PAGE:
Background: Many studies have recognized that the first postgraduate year (PGY-1) of residency training is the most stressful. Failing to cope with the stress will have a negative impact on their work performance and the quality of patient care.
Aims and objectives: To investigate stress and burnout in PGY-1 residents and to explore the relationship between stress, coping strategies, and burnout.
Methods: Fifty-four PGY-1 residents completed the Perceived Stress Scale, the Copenhagen Burnout Inventory and Coping Inventory at baseline and after 6-month follow-up. The association among stress, burnout, and coping strategies was examined by paired t-test.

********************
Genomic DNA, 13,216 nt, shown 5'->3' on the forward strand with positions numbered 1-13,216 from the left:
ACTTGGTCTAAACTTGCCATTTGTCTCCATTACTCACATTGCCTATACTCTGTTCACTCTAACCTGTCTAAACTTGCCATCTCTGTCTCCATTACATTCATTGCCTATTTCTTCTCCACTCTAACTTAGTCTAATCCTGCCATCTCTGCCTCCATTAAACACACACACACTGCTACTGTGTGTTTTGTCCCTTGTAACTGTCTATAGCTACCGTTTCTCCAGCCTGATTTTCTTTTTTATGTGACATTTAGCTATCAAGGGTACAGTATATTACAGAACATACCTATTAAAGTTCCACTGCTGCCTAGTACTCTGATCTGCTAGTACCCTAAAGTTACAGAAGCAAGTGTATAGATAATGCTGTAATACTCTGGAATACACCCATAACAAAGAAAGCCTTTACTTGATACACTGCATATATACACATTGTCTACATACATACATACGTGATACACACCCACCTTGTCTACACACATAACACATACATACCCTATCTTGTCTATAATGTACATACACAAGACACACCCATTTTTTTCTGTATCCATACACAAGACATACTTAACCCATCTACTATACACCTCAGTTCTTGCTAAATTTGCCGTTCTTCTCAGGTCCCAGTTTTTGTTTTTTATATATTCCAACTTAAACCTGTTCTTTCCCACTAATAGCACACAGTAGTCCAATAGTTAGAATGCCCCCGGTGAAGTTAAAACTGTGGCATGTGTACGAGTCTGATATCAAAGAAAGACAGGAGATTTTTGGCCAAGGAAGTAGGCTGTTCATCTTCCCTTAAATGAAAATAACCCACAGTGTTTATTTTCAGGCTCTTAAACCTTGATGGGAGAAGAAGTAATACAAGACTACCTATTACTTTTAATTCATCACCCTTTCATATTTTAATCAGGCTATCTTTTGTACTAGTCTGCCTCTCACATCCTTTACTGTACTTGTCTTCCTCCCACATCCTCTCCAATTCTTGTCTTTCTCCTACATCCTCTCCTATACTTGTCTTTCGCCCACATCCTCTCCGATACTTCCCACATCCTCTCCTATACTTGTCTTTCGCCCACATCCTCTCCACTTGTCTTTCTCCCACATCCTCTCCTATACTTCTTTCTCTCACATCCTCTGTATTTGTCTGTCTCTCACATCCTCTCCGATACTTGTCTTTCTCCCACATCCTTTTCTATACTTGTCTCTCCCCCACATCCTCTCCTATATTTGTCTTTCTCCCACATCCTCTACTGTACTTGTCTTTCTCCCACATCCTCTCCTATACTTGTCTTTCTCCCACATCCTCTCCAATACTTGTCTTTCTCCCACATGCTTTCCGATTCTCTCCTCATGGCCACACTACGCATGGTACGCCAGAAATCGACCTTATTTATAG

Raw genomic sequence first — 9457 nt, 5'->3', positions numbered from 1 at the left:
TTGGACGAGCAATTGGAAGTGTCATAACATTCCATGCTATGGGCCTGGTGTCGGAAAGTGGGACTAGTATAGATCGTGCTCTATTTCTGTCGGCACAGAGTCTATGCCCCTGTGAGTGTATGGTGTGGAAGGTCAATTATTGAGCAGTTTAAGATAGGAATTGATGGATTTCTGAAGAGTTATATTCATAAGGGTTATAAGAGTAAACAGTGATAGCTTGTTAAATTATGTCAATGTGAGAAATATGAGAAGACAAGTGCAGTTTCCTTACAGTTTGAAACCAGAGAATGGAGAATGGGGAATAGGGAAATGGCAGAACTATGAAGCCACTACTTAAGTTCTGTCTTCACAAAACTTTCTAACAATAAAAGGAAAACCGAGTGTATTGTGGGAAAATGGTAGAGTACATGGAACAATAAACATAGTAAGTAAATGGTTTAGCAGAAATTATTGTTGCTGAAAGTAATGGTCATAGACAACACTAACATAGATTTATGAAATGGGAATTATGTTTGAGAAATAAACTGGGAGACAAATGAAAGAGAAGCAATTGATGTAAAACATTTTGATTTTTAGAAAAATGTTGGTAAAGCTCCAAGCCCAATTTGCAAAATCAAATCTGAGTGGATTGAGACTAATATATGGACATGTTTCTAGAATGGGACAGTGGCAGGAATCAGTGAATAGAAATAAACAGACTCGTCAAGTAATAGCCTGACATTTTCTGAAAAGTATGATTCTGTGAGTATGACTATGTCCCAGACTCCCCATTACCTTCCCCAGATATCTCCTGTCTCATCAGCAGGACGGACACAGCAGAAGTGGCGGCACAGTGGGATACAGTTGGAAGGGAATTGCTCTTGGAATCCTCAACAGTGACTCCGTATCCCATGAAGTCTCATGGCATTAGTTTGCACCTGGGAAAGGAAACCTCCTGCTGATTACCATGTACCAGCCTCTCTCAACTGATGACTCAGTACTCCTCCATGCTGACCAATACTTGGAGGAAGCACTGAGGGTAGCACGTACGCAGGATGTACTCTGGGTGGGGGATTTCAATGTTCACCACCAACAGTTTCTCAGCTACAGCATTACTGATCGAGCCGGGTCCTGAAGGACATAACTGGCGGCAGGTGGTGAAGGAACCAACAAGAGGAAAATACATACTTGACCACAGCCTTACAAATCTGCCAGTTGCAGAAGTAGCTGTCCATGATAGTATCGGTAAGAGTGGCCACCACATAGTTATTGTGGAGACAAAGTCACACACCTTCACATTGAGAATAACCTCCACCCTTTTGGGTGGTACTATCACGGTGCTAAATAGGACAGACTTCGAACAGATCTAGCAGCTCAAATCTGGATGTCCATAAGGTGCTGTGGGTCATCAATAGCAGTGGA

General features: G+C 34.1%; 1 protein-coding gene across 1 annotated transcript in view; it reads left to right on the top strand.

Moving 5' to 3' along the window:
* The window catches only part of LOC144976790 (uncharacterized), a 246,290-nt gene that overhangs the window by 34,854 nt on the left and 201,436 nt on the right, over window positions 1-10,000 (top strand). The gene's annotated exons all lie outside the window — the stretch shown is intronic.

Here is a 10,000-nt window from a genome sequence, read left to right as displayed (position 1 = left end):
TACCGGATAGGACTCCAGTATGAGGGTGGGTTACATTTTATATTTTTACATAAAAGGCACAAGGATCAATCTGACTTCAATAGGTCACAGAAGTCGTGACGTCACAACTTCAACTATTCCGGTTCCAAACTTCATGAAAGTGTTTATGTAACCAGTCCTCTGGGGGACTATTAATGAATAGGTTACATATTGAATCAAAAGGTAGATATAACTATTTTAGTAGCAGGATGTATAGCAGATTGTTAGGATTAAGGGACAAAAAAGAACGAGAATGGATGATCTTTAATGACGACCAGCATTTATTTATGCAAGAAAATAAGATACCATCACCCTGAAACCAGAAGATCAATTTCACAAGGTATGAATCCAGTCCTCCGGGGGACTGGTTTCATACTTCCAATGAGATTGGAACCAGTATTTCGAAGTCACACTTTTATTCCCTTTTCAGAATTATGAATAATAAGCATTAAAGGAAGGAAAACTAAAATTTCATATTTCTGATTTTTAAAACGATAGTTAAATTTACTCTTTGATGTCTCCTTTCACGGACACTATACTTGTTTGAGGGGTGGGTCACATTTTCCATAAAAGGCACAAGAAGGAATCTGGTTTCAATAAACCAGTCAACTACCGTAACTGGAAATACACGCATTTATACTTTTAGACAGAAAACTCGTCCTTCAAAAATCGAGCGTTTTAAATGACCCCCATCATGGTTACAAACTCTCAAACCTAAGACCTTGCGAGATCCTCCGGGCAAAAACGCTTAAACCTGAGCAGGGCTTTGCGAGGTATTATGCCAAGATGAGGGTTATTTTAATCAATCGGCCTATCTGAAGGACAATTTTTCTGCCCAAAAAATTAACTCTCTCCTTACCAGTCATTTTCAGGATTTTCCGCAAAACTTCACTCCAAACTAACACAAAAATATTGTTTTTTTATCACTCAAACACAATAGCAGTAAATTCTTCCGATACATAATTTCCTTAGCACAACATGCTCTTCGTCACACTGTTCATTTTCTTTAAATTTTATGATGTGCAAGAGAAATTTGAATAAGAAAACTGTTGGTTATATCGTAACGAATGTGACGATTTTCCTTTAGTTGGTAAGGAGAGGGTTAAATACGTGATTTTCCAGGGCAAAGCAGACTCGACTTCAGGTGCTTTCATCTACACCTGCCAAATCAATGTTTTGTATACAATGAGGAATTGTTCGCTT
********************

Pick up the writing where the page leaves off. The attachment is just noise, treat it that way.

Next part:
Results: PGY-1 resident students had an increase in the level of perceived stress, level of personal burnout, work-related burnout, and patient-related burnout from baseline to 6-month follow-up (p >0.05). In male resident doctors, only work-related burnout increased significantly with the duration of residency, while in females, a significant increase in the level of personal, work-related and patient-related burnout was observed.
Conclusion: The present study revealed high levels of stress that are predictor of burnout, which increases with the duration of the residency program.
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